+   Years greater than 999 are interpreted as being the
         actual year, rather than the offset from 1900.  Thus,
         1964 would indicate the year Martin Luther King won the
         Nobel prize, not the year 3864.

     +   Years in the range 100..999 are interpreted as offset
         from 1900, so that 112 indicates 2012.  This rule also
         applies to years less than zero (but see note below
         regarding date range).

     +   Years in the range 0..99 are interpreted as shorthand
         for years in the rolling "current century," defined as
         50 years on either side of the current year.  Thus,
         today, in 1999, 0 would refer to 2000, and 45 to 2045,
         but 55 would refer to 1955.  Twenty years from now, 55
         would instead refer to 2055.  This is messy, but matches
         the way people currently think about two digit dates.
         Whenever possible, use an absolute four digit year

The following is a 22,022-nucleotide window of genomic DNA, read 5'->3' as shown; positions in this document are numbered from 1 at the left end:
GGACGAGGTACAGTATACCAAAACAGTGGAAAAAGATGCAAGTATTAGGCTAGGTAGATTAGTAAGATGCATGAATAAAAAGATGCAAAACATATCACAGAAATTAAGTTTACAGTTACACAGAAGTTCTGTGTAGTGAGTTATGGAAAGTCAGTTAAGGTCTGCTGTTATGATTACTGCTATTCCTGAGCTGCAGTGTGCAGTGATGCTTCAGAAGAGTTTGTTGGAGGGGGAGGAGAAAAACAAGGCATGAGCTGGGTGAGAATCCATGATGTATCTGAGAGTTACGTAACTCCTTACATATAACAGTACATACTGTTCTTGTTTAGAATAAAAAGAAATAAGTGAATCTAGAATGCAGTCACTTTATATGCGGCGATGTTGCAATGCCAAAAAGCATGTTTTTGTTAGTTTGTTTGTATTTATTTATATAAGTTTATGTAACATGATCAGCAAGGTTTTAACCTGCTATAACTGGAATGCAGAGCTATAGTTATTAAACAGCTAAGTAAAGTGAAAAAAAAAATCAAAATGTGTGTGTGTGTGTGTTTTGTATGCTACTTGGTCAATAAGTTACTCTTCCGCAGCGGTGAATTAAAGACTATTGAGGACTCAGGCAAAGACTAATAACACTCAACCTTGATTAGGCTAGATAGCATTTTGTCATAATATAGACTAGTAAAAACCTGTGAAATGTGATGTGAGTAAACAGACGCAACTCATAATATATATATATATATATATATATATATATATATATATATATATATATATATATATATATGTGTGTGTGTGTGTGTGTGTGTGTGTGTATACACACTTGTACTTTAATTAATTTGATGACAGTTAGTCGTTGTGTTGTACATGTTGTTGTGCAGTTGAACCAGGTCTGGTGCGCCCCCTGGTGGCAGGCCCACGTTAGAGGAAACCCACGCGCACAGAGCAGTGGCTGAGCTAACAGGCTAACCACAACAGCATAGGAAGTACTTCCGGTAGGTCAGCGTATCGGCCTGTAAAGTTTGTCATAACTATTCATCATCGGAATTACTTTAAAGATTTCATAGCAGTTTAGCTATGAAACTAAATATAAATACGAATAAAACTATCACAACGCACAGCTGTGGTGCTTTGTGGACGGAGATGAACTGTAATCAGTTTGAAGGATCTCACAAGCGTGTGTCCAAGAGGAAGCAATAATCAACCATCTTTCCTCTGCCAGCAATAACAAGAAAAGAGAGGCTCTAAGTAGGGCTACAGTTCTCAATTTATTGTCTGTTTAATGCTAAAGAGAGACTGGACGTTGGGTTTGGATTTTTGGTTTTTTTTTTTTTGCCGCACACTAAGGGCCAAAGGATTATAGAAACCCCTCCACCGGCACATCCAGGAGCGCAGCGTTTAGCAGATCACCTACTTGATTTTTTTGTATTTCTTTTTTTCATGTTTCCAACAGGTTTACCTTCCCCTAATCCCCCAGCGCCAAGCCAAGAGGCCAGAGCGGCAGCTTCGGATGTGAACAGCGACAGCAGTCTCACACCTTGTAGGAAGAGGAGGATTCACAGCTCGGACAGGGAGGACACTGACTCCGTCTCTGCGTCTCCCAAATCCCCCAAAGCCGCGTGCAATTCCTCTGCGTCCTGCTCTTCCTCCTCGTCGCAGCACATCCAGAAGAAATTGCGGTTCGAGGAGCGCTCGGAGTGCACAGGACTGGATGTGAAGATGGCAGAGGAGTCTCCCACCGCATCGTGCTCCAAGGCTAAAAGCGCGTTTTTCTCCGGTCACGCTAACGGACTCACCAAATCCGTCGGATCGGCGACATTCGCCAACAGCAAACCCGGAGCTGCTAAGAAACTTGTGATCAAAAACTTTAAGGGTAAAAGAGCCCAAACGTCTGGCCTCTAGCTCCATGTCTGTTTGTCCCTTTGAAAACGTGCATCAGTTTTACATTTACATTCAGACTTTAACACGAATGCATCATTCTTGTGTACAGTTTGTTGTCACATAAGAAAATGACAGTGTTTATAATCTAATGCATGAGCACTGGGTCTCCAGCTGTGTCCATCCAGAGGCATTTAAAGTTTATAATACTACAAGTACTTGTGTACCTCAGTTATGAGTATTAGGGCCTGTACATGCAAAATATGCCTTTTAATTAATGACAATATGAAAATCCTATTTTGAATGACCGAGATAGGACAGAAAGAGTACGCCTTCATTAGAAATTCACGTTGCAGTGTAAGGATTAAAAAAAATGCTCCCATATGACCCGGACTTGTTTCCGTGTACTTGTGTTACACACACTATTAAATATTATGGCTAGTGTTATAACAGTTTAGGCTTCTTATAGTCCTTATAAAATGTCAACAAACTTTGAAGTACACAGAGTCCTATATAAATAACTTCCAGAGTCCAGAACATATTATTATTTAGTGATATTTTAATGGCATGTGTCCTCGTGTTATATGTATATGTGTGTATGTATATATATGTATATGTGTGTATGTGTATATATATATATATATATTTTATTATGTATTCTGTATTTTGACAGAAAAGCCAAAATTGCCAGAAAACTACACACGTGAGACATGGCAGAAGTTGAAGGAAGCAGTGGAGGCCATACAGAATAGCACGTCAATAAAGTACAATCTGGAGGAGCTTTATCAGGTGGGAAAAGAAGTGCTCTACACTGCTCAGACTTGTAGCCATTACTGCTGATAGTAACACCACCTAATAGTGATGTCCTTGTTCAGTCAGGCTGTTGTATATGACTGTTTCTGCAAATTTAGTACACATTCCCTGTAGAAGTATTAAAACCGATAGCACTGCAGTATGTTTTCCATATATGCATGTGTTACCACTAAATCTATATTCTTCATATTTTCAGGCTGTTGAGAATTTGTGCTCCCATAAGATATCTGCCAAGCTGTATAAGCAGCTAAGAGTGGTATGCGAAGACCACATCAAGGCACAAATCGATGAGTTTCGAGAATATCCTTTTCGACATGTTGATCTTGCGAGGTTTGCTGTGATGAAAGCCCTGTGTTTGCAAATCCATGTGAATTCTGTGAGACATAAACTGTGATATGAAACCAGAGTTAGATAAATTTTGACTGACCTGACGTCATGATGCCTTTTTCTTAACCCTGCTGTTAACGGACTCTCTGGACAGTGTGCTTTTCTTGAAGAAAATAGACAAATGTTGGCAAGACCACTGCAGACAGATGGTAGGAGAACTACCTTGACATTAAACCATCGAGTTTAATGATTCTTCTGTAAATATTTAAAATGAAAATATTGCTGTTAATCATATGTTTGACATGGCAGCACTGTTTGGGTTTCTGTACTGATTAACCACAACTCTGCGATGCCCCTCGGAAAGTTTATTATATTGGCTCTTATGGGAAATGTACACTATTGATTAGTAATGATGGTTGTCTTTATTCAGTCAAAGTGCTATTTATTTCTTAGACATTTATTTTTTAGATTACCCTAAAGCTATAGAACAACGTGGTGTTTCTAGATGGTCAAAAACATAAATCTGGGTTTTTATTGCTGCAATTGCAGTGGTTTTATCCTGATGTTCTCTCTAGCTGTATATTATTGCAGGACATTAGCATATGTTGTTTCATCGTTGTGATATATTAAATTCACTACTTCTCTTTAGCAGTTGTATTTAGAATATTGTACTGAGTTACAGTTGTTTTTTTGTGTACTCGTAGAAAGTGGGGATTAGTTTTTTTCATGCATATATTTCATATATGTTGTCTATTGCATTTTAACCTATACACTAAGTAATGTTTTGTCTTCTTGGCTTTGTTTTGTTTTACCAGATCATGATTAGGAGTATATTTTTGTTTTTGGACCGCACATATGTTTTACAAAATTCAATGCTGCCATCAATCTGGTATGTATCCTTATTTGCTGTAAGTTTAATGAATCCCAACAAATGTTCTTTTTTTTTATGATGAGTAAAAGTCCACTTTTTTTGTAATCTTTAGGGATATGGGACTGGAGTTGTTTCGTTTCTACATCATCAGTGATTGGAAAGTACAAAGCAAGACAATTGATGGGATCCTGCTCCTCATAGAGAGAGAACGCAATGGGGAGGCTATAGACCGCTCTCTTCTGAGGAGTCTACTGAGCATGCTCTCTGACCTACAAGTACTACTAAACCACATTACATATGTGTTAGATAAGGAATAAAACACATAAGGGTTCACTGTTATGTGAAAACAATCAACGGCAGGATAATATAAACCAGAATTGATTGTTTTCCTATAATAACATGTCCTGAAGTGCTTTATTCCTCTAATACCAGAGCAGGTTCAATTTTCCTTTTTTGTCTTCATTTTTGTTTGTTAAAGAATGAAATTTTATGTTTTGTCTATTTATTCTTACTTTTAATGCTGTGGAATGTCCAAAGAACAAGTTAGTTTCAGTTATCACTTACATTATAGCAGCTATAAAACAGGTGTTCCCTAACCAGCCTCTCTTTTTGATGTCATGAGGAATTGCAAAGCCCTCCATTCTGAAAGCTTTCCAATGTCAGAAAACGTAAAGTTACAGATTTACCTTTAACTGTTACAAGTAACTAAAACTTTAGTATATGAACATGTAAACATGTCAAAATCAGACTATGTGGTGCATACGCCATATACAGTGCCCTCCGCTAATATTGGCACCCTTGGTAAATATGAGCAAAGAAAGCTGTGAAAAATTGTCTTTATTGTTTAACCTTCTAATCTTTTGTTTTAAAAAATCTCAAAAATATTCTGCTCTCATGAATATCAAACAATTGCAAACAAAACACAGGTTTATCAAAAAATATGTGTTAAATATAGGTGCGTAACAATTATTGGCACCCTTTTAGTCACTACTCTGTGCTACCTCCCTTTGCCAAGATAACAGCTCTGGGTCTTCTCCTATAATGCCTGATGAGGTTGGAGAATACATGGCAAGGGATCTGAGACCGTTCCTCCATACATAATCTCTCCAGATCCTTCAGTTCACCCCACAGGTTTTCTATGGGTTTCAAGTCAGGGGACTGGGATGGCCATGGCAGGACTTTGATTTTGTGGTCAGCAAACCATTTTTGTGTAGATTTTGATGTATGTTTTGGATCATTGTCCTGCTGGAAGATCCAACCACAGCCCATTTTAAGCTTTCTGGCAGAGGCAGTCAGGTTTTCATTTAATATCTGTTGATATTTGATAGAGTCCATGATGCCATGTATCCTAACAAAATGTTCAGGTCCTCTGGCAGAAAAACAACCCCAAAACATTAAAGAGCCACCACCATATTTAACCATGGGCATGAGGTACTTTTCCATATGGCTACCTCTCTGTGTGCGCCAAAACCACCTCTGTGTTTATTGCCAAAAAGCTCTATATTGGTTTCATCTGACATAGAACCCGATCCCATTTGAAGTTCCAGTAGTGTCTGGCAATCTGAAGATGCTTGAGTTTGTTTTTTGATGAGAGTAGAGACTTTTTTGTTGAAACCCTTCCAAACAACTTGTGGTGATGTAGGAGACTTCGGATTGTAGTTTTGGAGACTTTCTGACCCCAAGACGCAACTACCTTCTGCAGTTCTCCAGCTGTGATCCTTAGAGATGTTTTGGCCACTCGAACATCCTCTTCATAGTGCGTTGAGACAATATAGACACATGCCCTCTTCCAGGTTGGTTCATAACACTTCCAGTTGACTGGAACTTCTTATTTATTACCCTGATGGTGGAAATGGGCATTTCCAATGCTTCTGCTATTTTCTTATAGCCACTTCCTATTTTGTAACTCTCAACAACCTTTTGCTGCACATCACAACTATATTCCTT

The scheme above allows interpretation of a wide range of
     dates, particularly if 4-digit years are used.

     Please note, however, that the range of dates that can be
     actually be handled depends on the size of an integer
     (time_t) on a given platform. Currently, this is 32 bits for
     most systems, yielding an approximate range from Dec 1901 to
     Jan 2038.

     Both timelocal() and timegm() croak if given dates outside
     the supported range.

     Ambiguous Local Times (DST)

     Because of DST changes, there are many time zones where the
     same local time occurs for two different GMT times on the
     same day.  For example, in the "Europe/Paris" time zone, the
     local time of 2001-10-28 02:30:00 can represent either
     2001-10-28 00:30:00 GMT, or 2001-10-28 01:30:00 GMT.

     When given an ambiguous local time, the timelocal() function
     should always return the epoch for the earlier of the two
     possible GMT times.

     Non-Existent Local Times (DST)

     When a DST change causes a locale clock to skip one hour
     forward, there will be an hour's worth of local times that
     don't exist.  Again, for the "Europe/Paris" time zone, the
     local clock jumped from 2001-03-25 01:59:59 to 2001-03-25